So saying that Central Banks have kept down their benchmark interest rate close to zero or even negative for almost a decade in the aftermath of the crisis is actually quite misleading. The Fed, the ECB, and the BOJ really had no other choice than to reduce their benchmark rate to such low rates and to keep it there for many years as economic conditions simply did not warrant a premature tightening.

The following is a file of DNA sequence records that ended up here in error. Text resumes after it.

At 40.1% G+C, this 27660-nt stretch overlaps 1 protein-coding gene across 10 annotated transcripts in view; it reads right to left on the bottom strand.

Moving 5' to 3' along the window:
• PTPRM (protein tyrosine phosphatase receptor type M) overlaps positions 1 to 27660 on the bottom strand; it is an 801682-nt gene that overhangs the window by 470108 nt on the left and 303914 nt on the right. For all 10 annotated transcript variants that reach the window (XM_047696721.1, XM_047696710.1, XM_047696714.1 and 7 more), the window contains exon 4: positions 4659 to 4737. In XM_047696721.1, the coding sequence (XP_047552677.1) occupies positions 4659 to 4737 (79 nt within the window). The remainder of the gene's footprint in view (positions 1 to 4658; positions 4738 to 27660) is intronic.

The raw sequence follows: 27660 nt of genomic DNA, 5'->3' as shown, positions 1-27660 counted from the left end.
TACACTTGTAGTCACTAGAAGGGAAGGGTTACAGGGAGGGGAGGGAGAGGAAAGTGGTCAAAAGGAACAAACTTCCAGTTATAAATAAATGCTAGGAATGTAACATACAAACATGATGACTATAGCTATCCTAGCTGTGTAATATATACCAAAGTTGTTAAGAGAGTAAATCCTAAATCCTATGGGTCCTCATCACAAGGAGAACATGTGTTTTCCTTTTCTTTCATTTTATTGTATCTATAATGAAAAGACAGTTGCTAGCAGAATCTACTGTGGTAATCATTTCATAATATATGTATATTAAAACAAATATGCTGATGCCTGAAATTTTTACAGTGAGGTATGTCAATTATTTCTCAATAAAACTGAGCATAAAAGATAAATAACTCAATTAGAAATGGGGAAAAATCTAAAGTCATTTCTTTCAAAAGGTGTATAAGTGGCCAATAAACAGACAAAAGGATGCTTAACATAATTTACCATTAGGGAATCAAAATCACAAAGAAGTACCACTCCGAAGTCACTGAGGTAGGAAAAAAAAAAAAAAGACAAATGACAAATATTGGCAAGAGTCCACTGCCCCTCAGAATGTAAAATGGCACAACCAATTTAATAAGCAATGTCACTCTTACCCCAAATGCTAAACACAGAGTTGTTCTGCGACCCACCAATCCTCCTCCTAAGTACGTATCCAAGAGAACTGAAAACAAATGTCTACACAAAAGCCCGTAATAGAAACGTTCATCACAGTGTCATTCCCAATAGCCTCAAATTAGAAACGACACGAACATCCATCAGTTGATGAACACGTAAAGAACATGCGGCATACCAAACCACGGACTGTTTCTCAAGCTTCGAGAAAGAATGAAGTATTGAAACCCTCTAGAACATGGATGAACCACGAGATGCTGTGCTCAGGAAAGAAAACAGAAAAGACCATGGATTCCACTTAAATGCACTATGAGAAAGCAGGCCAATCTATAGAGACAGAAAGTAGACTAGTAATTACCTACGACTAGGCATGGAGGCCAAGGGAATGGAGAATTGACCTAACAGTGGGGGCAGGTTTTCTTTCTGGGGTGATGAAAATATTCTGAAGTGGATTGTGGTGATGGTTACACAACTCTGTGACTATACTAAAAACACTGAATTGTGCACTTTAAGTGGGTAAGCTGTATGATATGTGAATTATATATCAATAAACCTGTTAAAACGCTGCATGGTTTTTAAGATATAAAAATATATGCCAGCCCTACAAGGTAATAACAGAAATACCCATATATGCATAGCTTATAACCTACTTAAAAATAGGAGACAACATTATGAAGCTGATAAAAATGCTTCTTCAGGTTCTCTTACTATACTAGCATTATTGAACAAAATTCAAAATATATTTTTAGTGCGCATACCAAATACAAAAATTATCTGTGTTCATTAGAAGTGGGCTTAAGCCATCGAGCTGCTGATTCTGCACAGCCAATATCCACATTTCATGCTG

It is now quite clear that the US business cycle is in a more mature stage than the European recovery and economic conditions allowed the Fed to increase its interest rate to about 1.25% as of now. Moreover, financial markets are actually pricing in some 3 to 4 more rate hikes this year, meaning that interest rates will approach about 2% by the end of 2018 while they are effectively still below zero in Europe as of right now. However, as I have argued earlier, interest rates are partially determined by international factors and Eurozone interest rates cannot decouple forever. It seems quite likely that after the end of QE, which is supposedly ending in September of this year, the ECB will also be able to start its tightening cycle in 2019. Expect the Swedish Riksbank to follow the ECB's rate rate decision quite closely. To sum up, while Central Banks have quite powerful control of domestic nominal demand, i.e. NGDP, they actually have little control over real interest rates, which are endogenous to domestic and international macroeconomic conditions.